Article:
Professors with tenure have job protection from universities that most Ph.Ds now could never hope for. Universities have steeply reduced awarding tenure; as of 2018, almost three-quarters of all faculty are non-tenure track, according to the American Association of University Professors. Untenured professors on fellowships and short-term contracts are in tenuous bargaining positions, same as graduate workers. Most adjuncts will likely never move into a tenureship. Despite this, many overworked, stressed young professors hoping their own contracts will be renewed fail to fully join forces with striking students. Tenured professors, who can barely be temporarily suspended after sexually harassing graduate students, are nearly absent.
It doesn’t have to be this way. In 2005, more than 500 New York University professors agreed to teach off-campus in solidarity with their own striking graduate students. Professors chose to honor the picket line in a real, material sense. They had no problem with continuing to educate students but not on the university’s terms. The strike ended in 2006 without a contract in place. NYU grad students continued organizing and eventually won recognition in 2013.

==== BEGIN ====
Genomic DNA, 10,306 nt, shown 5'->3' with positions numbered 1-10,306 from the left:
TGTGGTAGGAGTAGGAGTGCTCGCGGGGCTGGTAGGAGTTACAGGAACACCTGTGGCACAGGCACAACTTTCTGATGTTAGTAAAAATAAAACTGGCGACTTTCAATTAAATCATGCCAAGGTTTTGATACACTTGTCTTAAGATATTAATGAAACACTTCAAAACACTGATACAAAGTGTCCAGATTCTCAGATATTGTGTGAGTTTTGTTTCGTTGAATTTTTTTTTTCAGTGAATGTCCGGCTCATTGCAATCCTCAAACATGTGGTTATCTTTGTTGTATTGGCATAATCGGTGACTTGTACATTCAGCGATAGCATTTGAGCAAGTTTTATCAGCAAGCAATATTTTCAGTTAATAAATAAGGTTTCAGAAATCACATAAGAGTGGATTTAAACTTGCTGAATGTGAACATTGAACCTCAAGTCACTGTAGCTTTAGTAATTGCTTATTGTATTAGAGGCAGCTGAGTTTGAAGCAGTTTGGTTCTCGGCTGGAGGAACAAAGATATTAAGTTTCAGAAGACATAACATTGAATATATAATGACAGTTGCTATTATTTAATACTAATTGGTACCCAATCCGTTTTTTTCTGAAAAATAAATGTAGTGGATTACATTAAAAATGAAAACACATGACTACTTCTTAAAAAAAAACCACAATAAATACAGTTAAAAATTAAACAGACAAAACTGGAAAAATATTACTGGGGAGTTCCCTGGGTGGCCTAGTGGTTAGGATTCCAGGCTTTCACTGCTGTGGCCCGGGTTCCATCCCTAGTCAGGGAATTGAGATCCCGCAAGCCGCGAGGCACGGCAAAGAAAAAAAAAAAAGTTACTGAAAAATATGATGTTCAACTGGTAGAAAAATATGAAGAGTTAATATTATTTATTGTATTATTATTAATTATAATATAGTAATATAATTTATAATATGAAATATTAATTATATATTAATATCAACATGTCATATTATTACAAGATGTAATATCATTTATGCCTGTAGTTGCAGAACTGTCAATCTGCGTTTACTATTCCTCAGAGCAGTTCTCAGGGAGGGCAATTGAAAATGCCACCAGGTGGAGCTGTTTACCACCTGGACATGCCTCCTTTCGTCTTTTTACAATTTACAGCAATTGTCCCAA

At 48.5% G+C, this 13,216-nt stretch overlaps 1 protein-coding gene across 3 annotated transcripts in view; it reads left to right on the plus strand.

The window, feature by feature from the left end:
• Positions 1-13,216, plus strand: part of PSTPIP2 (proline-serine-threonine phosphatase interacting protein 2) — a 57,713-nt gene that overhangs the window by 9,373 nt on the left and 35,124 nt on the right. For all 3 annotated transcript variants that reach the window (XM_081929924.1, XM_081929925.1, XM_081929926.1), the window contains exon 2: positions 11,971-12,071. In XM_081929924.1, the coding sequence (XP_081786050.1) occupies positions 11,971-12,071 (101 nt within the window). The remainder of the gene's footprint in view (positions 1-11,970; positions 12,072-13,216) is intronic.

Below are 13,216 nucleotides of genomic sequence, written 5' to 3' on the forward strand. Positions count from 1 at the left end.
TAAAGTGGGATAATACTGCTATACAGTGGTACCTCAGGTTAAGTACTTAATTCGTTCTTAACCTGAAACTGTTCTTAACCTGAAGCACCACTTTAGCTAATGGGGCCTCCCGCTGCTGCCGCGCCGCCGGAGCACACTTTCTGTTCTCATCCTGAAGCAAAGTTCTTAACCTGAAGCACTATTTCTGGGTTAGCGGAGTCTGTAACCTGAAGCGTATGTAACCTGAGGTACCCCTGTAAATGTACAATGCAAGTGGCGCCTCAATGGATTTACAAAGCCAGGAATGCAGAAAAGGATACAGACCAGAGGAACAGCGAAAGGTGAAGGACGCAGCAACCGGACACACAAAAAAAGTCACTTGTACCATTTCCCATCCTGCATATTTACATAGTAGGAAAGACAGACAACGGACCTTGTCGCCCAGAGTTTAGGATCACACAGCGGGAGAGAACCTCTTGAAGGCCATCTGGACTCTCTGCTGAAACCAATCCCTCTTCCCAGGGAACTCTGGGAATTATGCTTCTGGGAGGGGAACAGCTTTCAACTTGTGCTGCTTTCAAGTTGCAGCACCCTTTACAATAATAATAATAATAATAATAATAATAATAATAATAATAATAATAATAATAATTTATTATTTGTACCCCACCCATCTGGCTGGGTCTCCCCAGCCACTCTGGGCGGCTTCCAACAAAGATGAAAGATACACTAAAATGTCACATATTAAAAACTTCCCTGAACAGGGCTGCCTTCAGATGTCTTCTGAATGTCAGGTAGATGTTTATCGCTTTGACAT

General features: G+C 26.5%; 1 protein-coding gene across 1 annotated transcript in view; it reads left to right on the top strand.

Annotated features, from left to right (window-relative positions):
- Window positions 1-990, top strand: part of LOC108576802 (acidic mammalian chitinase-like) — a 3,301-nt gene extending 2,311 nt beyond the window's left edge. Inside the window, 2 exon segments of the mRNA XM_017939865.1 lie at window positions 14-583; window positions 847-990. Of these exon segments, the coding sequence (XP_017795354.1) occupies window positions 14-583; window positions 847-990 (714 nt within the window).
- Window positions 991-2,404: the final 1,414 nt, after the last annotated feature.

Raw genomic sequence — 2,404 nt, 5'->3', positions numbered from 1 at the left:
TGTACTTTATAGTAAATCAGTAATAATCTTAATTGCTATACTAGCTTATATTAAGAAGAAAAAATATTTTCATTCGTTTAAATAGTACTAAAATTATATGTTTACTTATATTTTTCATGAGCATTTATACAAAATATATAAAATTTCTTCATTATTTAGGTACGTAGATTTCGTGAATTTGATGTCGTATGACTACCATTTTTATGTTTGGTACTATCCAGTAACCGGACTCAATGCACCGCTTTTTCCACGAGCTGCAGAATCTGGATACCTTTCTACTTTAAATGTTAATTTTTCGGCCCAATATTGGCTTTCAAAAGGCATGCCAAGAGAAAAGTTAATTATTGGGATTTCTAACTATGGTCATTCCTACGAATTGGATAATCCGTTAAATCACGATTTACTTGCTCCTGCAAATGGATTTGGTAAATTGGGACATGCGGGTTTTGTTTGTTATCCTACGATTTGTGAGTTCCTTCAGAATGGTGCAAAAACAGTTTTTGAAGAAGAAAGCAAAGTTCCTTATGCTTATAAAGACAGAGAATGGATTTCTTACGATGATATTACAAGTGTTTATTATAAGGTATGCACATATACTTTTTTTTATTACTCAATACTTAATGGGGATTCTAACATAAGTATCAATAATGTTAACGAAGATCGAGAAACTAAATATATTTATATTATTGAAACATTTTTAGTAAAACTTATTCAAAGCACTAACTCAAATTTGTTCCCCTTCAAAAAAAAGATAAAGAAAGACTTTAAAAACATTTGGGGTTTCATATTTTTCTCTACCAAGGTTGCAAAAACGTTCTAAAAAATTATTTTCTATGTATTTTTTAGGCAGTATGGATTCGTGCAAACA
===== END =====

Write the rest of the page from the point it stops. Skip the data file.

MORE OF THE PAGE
By 2017, when I was a unit representative for NYU’s Graduate Student Organizing Committee, our solidarity-building was focused more on reaching out to unionized service workers on campus than the professors. In less than ten years, professors seemed to recede from our organizing efforts, other than offering a letter of support. In the current UC system strike, some professors are dressing in full academic regalia and putting themselves between the police on campus and grad students. According to Gilichinskaya, professors’ presence at the picket line has meant “protecting [strikers] with their bodies.” She said their dress and position make the police less likely to get violent. At UCSC, there are lecturers, non-tenured, and tenured professors among the faculty supporters. But, as Gilinchiskaya also expressed, it’s a shame more of these allies are not from the more protected ranks of the tenured. At Santa Cruz, there are 615 tenure-track professors, this does not include those who already passed their tenure reviews and have additional protections. Some days on the picket line, Gilinchinskaya said a group of up to 70 tenured professors would show up, but it was the junior faculty and lecturers who were there every day.